The University of South Alabama’s College of Education has received a $462,000 grant to create the Alabama Math, Science, Technology Initiative, AMSTI-USA Professional Development Project, which provides a culture of increased learning for teachers with respect to the Common Core mathematics standards resulting in increased student achievement.
Part of the grant calls for the implementation of a comprehensive three-year academic summer camp for middle school mathematics teachers and students in the Mobile and Baldwin County Public School Systems.
Teachers are able to enhance their teaching skills at a Science, Technology, Engineering and Mathematics, STEM, summer camp. This program integrates teacher professional development with student learning, which is unique for Alabama schools. The grant focuses on mathematics teachers from Central Baldwin, Chastang, Grand Bay and Mae Eanes Middle Schools. The summer camp was held at Baker High School.
The grant, awarded by the Alabama Department of Education, has the capacity to serve up to 540 students per year. The collaborating partners are USA’s Colleges of Education and Arts and Sciences, the USA Center for Integrative Studies in Science, Technology, Engineering and Mathematics, CISSTEM; AMSTI-USA, Mobile and Baldwin County School Systems; and the Mobile Area Education Foundation’s Engaging Youth in Engineering program.
“This STEM summer camp creates a culture of increased learning in a diverse environment for the students and teachers,” said Dr. Andre Green, associate professor in the department of leadership and teacher education in the USA College of Education. “This camp allows students to increase pedagogical knowledge in math, science and engineering. One of the focuses of the grant is to allow teachers the opportunity to both enhance and try new teaching methods that are hands-on and inquiry-based learning in an environment, free of standardized tests.”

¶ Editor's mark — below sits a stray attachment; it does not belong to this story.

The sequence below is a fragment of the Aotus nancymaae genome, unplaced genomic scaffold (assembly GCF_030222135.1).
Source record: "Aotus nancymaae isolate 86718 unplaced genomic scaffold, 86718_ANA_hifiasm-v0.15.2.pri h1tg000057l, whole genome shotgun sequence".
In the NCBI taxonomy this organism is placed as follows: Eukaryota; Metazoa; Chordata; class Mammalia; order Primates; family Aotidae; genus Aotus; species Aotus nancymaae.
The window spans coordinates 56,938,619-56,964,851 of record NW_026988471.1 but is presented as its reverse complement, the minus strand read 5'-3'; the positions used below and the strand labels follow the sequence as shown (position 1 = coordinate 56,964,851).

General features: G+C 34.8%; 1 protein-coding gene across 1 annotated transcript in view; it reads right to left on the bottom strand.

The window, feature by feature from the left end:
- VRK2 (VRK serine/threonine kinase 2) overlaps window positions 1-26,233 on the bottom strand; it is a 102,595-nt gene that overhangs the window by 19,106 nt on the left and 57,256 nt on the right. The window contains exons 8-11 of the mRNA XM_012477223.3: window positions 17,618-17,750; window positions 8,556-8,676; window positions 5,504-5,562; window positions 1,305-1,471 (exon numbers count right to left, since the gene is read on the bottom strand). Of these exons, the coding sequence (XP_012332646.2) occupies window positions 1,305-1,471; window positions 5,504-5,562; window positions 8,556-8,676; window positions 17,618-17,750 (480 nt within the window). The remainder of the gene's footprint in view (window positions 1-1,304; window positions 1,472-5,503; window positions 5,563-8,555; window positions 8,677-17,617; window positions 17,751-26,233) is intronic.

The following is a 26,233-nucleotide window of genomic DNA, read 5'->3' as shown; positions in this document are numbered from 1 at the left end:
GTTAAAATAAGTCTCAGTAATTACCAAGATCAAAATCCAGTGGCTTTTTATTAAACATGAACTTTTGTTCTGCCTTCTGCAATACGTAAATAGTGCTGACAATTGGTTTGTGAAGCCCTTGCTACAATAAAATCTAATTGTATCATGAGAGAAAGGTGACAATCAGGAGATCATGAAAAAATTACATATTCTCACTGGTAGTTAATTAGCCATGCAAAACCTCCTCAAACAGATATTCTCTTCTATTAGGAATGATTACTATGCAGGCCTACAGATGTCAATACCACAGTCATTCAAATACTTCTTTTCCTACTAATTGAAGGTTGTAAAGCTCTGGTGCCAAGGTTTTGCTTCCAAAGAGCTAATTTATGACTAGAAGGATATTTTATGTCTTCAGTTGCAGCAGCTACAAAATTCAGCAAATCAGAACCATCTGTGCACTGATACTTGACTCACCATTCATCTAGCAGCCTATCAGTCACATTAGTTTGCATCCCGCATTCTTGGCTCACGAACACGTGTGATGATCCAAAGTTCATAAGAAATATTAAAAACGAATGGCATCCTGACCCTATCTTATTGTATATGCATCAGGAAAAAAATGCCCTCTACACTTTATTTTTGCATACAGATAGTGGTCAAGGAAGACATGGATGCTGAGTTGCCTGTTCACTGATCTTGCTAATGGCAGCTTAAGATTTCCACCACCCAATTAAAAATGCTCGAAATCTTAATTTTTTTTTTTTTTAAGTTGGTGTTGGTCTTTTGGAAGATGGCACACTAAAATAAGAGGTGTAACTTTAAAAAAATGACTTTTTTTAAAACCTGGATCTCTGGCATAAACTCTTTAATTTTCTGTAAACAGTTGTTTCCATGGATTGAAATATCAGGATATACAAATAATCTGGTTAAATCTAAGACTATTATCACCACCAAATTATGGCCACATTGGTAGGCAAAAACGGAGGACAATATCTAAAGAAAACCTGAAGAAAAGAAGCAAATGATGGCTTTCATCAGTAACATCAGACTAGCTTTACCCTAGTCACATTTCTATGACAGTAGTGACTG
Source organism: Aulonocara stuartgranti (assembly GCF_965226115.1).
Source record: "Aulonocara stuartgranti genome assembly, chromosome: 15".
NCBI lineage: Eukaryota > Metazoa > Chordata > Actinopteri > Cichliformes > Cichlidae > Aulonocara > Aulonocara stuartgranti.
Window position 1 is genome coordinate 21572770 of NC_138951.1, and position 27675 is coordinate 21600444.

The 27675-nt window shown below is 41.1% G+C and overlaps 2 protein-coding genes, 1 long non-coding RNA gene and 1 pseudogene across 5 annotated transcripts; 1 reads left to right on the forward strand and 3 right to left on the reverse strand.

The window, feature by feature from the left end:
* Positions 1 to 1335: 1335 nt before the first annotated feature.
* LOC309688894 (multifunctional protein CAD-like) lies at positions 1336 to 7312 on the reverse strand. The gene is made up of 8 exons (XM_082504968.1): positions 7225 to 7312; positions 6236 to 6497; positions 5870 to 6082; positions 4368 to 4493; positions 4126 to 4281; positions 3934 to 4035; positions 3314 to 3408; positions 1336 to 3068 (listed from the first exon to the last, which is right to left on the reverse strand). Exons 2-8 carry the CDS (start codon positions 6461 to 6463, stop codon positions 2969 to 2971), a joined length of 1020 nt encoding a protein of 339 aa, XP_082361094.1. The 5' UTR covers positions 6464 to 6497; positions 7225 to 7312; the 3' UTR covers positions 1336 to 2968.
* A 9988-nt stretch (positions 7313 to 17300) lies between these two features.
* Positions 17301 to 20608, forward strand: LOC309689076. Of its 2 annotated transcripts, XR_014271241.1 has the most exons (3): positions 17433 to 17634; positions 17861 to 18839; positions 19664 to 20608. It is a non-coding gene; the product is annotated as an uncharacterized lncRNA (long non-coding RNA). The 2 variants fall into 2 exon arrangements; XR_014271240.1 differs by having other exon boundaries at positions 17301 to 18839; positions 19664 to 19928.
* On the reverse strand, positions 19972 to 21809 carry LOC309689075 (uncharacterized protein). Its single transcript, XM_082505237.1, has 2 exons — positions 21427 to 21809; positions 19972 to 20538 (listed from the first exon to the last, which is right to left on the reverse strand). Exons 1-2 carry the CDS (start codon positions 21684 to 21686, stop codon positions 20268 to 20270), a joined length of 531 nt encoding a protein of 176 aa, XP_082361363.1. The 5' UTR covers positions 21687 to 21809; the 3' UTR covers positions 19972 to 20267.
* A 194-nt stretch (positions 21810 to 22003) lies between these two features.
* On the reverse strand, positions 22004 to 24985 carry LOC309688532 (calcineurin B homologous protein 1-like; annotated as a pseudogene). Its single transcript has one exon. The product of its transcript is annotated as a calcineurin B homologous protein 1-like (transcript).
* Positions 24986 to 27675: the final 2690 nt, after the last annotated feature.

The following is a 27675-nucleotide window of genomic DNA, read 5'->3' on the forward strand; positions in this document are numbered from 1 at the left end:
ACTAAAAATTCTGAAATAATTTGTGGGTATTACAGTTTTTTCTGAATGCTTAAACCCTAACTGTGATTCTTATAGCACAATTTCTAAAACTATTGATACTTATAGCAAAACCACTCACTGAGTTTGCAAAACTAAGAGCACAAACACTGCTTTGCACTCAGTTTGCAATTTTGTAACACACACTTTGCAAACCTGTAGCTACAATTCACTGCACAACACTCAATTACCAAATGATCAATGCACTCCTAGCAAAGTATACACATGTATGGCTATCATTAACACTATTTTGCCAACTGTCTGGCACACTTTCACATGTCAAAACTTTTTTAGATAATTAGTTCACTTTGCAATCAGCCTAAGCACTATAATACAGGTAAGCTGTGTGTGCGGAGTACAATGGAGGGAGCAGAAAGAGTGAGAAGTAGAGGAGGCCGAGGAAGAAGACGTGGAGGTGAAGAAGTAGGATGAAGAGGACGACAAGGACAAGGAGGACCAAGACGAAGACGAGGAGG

Green said when teachers discover that they are more likely to achieve better results with an inquiry-based teaching approach, both teachers and students benefit. He said the results show that students are enjoying STEM subjects better.
Will Lewis, AMSTI-USA PDP program administrator, said the STEM summer camp is structured and meets the standards of the Alabama Courses of Study. One goal of this summer camp is to increase student achievement in mathematics with a focus on science and engineering through real-world applications.
“Overall, this project is exceeding expectations,” Lewis noted, “Teachers are pleased to see students achieve at a high level. This means that when teachers have high expectations, students will rise to meet the challenges.”
The principal investigator for the grant is Green and the co-principal investigators are Dr. Phil Feldman, associate dean and Dr. Julie Cwikla, professor in the College of Education; Dr. Cornelius Pillen and Dr. Vasiliy Prokhorov, USA College of Arts and Sciences professors in the department of mathematics and statistics.
The teachers work in teams of three to help ensure that students have individual support in the classroom. Jeremy Hunter teaches eighth-grade physical science and serves as department chair at Hankins Middle School. Hunter says the problem solving opportunity this program affords the students is extremely rewarding.
“I love to teach and have fun, and seeing all kids from different schools come together to learn during a project is the best part for me,” Hunter said.
At the end of each day during the STEM summer camp, teachers in all subject areas come together to debrief about the day’s activities and talk about achievements and challenges in their teaching approach. The STEM summer camp also includes subject specific learning communities so that teachers from each school can learn from each other. In mathematics, teachers build content knowledge through participating in math circles with Pillen and Prokhorov, co-principal investigators for the grant.
During the STEM summer camp, the students are involved in numerous academically-challenging activities, such as playing board games and discussing their strategy for winning, understanding the energy of motion and how roller coasters work, explaining the distance of planets in the solar system, calculating the blood flow rate to help a patient suffering with a blood clot, and investigating a crime scene. The students enjoy being involved in this program and eagerly share how much they are learning.
“I am learning about how far the planets are from each other,” said Javon Walker, an 11- year-old sixth grade student from Phillips Preparatory Middle School. “This has been a fascinating experience.”
Any middle school student in Mobile and Baldwin counties can apply to participate in the program. Applications will be accepted in spring 2014. For more information, contact the USA School of Continuing Education and Special Programs at (251) 460-6283.